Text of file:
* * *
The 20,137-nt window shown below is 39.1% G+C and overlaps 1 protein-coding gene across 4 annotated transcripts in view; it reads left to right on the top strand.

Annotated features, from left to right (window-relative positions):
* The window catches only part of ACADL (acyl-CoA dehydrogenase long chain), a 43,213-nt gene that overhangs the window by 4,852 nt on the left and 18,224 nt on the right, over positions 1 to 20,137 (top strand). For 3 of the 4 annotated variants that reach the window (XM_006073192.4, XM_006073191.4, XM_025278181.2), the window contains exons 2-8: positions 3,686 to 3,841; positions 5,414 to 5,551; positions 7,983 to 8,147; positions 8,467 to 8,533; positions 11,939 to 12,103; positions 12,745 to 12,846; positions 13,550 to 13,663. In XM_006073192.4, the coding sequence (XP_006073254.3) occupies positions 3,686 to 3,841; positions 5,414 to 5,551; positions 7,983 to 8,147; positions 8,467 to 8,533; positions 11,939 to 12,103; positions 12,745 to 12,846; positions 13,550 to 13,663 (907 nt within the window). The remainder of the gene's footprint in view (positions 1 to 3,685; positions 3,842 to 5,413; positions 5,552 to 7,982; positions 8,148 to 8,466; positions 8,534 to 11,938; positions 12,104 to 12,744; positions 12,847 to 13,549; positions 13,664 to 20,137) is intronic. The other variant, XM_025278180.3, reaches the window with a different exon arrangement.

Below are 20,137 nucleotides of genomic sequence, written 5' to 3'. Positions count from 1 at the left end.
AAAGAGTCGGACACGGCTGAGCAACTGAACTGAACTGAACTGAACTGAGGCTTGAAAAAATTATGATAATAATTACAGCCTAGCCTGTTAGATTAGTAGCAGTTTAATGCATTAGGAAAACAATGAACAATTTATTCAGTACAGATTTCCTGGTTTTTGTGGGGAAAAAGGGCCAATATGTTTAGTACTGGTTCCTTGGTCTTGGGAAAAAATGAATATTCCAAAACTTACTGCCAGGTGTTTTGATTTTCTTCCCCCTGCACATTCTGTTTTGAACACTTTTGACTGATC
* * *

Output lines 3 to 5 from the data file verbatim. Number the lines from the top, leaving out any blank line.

* The window catches only part of ACADL (acyl-CoA dehydrogenase long chain), a 43,213-nt gene that overhangs the window by 4,852 nt on the left and 18,224 nt on the right, over positions 1 to 20,137 (top strand). For 3 of the 4 annotated variants that reach the window (XM_006073192.4, XM_006073191.4, XM_025278181.2), the window contains exons 2-8: positions 3,686 to 3,841; positions 5,414 to 5,551; positions 7,983 to 8,147; positions 8,467 to 8,533; positions 11,939 to 12,103; positions 12,745 to 12,846; positions 13,550 to 13,663. In XM_006073192.4, the coding sequence (XP_006073254.3) occupies positions 3,686 to 3,841; positions 5,414 to 5,551; positions 7,983 to 8,147; positions 8,467 to 8,533; positions 11,939 to 12,103; positions 12,745 to 12,846; positions 13,550 to 13,663 (907 nt within the window). The remainder of the gene's footprint in view (positions 1 to 3,685; positions 3,842 to 5,413; positions 5,552 to 7,982; positions 8,148 to 8,466; positions 8,534 to 11,938; positions 12,104 to 12,744; positions 12,847 to 13,549; positions 13,664 to 20,137) is intronic. The other variant, XM_025278180.3, reaches the window with a different exon arrangement.

Below are 20,137 nucleotides of genomic sequence, written 5' to 3'. Positions count from 1 at the left end.
AAAGAGTCGGACACGGCTGAGCAACTGAACTGAACTGAACTGAACTGAGGCTTGAAAAAATTATGATAATAATTACAGCCTAGCCTGTTAGATTAGTAGCAGTTTAATGCATTAGGAAAACAATGAACAATTTATTCAGTACAGATTTCCTGGTTTTTGTGGGGAAAAAGGGCCAATATGTTTAGTACTGGTTCCTTGGTCTTGGGAAAAAATGAATATTCCAAAACTTACTGCCAGGTGTTTTGATTTTCTTCCCCCTGCACATTCTGTTTTGAACACTTTTGACTGATC